We just finished delivering Judge Neal Solon from Avarice, and (sigh) now he's on about Evil.
Our review of Deliver Us From Evil (2011), published July 15th, 2011, is also available.
Innocence and faith betrayed…
A respected documentary filmmaker recently told me that to win an Academy Award she would have to make a film that focused on either children or sex. This is clearly overstated, but it's not hard to see where she might get this impression. Stories about children and sex frequently gain publicity through the sensationalism that surrounds them. This filmmaker went on to say that, often, mediocre documentaries win prestigious awards that they would not have otherwise have won because of their sensational or timely subject matter.
It would be easy to apply this thought process to a film like Deliver Us From Evil. It deals with sex and children. On top of that, it deals with scandal that has been in and out of the news for years. Yet to dismiss the film as a work of sensationalism would do it a great disservice. Just because films about sex or children (even penguin sex and children) seem to get disproportionate attention doesn't mean that all such films are unworthy.
Though its subjects may be sensational, Deliver Us From Evil is not a sensationalistic film. It is a thoughtful and frightening portrait of a man whose monstrous choices left an indelible mark on the lives of those who knew him.
Facts of the Case
Oliver O'Grady was ordained a Roman Catholic priest in Ireland in the 1960s. In 1971, he was installed as a priest in a church in Lodi, California. O'Grady seemed to have no trouble winning the hearts of the faithful, quickly becoming a staple in many households and being welcomed into families throughout his diocese. Over the next two decade, O'Grady would use this goodwill and the trust placed in him as a man of the cloth to molest and rape innocent children. Each time his trespasses were discovered, the church did nothing more than quiet the howling families and discretely transfer O'Grady to another post where he was always in contact with children—and where he often had more power than in the job he'd just lost.
As a documentary about power relationships, betrayal, and institutional indifference, Deliver Us From Evil clearly presents facts and evidence to support the case it is trying to make. But the film is most effective when the people in it are telling stories, regardless of whether they are supported by the facts. In these moments, the film delivers its message through raw emotion. Even the scenes of people who present themselves as emotionless gain emotional power through their stark contrast with the emotional moments before or after.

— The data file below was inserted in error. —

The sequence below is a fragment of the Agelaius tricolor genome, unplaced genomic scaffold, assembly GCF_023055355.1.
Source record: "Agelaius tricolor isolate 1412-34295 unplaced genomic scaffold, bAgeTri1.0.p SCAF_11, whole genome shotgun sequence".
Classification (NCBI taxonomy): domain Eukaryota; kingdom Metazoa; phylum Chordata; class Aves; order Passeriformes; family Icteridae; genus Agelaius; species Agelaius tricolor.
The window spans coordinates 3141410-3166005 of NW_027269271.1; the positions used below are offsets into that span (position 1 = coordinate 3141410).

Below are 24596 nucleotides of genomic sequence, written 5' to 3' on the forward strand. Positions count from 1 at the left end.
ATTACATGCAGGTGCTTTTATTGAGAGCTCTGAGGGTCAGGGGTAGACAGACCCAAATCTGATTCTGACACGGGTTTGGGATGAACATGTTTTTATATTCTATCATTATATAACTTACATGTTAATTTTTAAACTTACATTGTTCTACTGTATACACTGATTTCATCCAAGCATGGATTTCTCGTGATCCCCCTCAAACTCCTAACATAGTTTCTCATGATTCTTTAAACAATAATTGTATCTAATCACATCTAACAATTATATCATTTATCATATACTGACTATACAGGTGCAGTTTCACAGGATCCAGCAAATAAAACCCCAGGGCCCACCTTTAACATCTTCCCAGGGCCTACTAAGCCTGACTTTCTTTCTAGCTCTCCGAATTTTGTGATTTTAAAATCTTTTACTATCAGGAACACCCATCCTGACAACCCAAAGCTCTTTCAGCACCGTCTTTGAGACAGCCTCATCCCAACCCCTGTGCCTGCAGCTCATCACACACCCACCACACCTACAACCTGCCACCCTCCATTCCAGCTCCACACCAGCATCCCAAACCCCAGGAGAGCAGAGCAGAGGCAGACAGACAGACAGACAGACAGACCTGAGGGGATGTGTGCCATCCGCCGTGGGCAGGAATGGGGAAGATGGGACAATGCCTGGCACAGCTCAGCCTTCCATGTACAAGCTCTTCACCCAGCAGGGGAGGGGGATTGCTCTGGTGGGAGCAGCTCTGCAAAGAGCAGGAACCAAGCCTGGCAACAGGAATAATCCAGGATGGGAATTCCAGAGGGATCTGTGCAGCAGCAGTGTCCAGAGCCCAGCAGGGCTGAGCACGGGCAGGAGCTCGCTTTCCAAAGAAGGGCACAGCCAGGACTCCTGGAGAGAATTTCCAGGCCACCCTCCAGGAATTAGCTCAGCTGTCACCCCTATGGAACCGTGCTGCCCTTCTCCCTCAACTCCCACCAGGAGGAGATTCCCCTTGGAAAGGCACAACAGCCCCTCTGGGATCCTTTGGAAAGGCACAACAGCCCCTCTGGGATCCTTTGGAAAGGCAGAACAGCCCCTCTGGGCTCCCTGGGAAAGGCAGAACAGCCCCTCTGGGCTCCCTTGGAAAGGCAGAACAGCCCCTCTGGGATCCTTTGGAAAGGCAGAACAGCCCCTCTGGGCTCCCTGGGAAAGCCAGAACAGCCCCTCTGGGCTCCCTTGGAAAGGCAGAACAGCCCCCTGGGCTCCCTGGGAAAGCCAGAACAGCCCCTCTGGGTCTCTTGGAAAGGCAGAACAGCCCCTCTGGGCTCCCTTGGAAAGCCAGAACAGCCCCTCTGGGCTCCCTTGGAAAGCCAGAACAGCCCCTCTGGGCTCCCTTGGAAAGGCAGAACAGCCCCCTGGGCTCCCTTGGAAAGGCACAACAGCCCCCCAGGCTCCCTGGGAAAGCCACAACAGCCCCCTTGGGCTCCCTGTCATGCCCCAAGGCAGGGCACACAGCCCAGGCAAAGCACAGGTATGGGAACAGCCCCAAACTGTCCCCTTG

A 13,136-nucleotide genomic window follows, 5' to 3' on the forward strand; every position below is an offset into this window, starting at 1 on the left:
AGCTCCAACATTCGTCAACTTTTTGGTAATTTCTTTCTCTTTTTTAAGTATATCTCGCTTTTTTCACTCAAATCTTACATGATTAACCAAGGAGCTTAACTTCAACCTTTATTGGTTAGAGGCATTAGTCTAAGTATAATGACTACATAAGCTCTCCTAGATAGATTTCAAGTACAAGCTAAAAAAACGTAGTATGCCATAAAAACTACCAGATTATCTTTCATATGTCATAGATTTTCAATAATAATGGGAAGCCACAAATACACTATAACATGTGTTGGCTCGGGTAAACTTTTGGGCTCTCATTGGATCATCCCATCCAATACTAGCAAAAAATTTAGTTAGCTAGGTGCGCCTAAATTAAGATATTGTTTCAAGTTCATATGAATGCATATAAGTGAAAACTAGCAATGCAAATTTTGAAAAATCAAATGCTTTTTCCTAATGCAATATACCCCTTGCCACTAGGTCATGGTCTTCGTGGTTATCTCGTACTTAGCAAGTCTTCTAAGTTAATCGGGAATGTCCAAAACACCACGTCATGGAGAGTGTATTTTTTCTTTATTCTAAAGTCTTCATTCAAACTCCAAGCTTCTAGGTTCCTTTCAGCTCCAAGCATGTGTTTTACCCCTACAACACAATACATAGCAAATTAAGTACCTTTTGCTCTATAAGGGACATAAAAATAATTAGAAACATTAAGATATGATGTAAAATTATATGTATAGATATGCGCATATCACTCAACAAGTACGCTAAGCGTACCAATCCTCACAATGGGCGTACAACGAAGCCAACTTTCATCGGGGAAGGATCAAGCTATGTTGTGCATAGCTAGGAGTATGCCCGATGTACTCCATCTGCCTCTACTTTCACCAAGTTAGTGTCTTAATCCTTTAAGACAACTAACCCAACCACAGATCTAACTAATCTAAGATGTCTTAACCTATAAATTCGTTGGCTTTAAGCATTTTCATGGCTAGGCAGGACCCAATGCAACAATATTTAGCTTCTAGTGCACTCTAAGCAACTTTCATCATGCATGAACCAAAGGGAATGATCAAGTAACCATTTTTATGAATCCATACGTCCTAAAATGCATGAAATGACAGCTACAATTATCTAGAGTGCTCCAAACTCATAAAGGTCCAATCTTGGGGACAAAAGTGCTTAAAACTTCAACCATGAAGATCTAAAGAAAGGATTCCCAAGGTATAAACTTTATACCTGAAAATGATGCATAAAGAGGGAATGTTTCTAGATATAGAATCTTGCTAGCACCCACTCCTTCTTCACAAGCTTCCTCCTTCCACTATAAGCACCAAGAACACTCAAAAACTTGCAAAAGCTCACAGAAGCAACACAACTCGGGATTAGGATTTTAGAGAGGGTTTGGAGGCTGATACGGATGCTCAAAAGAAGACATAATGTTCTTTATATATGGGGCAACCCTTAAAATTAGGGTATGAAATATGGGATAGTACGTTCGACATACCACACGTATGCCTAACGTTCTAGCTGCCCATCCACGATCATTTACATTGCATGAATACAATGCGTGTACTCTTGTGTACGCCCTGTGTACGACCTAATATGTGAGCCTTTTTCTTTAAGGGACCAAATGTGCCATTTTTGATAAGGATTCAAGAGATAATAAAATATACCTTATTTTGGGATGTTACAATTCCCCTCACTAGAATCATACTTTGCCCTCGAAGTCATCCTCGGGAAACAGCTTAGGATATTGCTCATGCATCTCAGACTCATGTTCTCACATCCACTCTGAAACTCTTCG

The anger and horror personified by O'Grady's victims and their families is palpable and visceral. When Bob Jyono, a Catholic convert from O'Grady's first parish in California, recounts how he unwittingly gave the priest access to his daughter only to find out years later that he had repeatedly molested and raped the pre-teen girl, the experience is almost unwatchable. Jyono's rage and pain are almost unbearable. The man has been stripped not only of his faith, but also of his sense of worth as a father and a protector. He has seen the thing that matters most to him in the world defiled and suffering because he chose to trust another man.
The Church, on the other hand, seems almost indifferent to what happened. O'Grady's former boss, Cardinal Roger Mahoney (then a Bishop), coolly denies having had any knowledge of O'Grady's actions in taped legal depositions, though there is substantial evidence to the contrary. O'Grady seems to expect that his actions can be easily forgotten—that his victims should accept that what he did to them is in the past. He revels in reliving the height of his power and implies that the blame for what happened to many of the children lies with those above him. They did nothing to stop him, despite several cries for help from victims and even from O'Grady himself. With few exceptions, the men who represent the Church seem calculating and either cold or child-like.